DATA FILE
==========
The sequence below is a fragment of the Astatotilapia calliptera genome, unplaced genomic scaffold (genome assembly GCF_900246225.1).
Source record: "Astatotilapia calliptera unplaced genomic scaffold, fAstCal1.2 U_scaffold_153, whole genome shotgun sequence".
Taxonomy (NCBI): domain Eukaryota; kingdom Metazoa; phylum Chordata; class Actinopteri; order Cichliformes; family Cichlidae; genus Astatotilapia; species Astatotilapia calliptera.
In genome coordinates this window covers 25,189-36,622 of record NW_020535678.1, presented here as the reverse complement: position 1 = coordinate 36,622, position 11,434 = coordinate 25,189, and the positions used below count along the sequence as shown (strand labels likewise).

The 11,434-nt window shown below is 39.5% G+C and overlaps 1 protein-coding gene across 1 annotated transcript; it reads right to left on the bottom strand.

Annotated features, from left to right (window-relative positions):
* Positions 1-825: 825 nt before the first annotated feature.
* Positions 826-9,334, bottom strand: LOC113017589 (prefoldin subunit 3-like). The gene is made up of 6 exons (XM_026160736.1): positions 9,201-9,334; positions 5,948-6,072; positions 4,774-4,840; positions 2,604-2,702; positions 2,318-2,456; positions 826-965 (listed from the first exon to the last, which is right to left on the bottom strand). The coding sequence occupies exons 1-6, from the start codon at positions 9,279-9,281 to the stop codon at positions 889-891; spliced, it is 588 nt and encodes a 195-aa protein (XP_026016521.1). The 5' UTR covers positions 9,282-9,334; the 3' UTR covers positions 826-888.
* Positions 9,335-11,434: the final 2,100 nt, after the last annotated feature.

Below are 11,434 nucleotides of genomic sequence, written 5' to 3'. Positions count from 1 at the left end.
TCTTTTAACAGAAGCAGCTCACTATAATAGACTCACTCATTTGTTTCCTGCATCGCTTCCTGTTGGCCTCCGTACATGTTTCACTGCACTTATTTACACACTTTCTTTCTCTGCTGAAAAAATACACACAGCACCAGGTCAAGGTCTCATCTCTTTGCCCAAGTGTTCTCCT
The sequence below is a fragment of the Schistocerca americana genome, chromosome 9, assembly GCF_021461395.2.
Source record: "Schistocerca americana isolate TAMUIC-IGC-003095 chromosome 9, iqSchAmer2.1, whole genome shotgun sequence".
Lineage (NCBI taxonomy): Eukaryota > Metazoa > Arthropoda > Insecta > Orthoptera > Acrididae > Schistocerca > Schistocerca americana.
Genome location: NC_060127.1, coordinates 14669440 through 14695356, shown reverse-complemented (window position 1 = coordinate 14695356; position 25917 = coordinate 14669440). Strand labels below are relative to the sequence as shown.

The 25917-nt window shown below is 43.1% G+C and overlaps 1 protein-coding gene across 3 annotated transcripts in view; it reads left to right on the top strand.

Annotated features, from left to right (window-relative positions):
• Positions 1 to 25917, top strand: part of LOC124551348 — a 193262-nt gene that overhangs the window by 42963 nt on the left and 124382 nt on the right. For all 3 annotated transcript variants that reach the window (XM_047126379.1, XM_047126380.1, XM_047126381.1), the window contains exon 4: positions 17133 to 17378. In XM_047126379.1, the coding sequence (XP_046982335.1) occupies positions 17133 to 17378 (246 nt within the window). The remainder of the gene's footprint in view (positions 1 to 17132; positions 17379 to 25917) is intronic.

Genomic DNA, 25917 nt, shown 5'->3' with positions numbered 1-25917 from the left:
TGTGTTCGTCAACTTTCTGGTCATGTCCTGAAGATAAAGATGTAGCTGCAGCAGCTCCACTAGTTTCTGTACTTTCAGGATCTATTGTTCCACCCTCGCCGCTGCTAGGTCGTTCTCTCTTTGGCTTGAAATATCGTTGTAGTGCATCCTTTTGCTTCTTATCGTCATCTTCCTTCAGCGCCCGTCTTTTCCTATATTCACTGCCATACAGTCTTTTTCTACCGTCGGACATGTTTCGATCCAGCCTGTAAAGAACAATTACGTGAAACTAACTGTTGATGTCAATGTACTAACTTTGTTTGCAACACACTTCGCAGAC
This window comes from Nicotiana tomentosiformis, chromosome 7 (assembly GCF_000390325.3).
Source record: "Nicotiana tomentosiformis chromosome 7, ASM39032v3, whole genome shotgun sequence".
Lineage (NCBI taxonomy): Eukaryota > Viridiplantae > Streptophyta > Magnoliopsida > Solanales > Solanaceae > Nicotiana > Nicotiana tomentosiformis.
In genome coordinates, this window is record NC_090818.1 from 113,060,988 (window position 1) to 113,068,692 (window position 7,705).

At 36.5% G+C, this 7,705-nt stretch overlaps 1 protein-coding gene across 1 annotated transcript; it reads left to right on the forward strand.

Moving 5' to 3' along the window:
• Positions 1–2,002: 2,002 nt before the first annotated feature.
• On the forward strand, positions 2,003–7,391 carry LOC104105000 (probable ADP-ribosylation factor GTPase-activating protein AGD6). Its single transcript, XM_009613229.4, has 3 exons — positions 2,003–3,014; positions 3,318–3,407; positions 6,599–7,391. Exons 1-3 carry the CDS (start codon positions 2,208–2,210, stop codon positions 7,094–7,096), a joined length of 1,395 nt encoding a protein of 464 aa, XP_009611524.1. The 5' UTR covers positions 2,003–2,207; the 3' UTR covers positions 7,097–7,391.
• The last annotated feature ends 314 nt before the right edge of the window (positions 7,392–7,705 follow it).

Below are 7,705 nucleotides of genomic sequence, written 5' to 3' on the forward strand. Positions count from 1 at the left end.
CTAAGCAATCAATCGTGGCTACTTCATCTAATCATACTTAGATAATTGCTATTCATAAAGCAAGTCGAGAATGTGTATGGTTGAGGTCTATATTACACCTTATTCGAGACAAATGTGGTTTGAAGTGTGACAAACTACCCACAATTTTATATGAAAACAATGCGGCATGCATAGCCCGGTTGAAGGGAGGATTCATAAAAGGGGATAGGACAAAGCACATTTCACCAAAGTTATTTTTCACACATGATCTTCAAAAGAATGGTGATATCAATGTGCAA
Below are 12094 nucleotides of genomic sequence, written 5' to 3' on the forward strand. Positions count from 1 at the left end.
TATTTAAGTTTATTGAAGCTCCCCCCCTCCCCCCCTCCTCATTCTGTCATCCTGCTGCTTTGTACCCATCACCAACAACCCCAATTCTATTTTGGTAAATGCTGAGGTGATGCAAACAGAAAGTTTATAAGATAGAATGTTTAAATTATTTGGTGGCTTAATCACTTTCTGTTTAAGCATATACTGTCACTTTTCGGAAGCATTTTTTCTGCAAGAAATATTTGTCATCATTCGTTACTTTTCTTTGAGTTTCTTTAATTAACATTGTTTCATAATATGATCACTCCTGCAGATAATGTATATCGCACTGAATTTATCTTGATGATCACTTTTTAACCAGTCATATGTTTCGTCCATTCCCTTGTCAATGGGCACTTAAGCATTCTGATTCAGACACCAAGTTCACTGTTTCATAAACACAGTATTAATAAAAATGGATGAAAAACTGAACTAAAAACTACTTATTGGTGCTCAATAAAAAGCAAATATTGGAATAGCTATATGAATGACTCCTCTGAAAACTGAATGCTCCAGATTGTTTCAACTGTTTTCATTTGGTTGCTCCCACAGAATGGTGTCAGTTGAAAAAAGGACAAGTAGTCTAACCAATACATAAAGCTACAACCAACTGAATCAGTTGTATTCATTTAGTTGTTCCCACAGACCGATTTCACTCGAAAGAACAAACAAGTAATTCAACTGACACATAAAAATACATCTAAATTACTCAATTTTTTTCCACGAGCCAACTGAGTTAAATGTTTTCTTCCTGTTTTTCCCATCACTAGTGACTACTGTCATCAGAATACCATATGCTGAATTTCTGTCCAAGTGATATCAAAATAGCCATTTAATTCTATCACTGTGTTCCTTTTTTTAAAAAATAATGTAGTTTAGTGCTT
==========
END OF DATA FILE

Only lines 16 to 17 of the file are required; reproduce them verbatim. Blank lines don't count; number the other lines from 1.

The 25917-nt window shown below is 43.1% G+C and overlaps 1 protein-coding gene across 3 annotated transcripts in view; it reads left to right on the top strand.

Annotated features, from left to right (window-relative positions):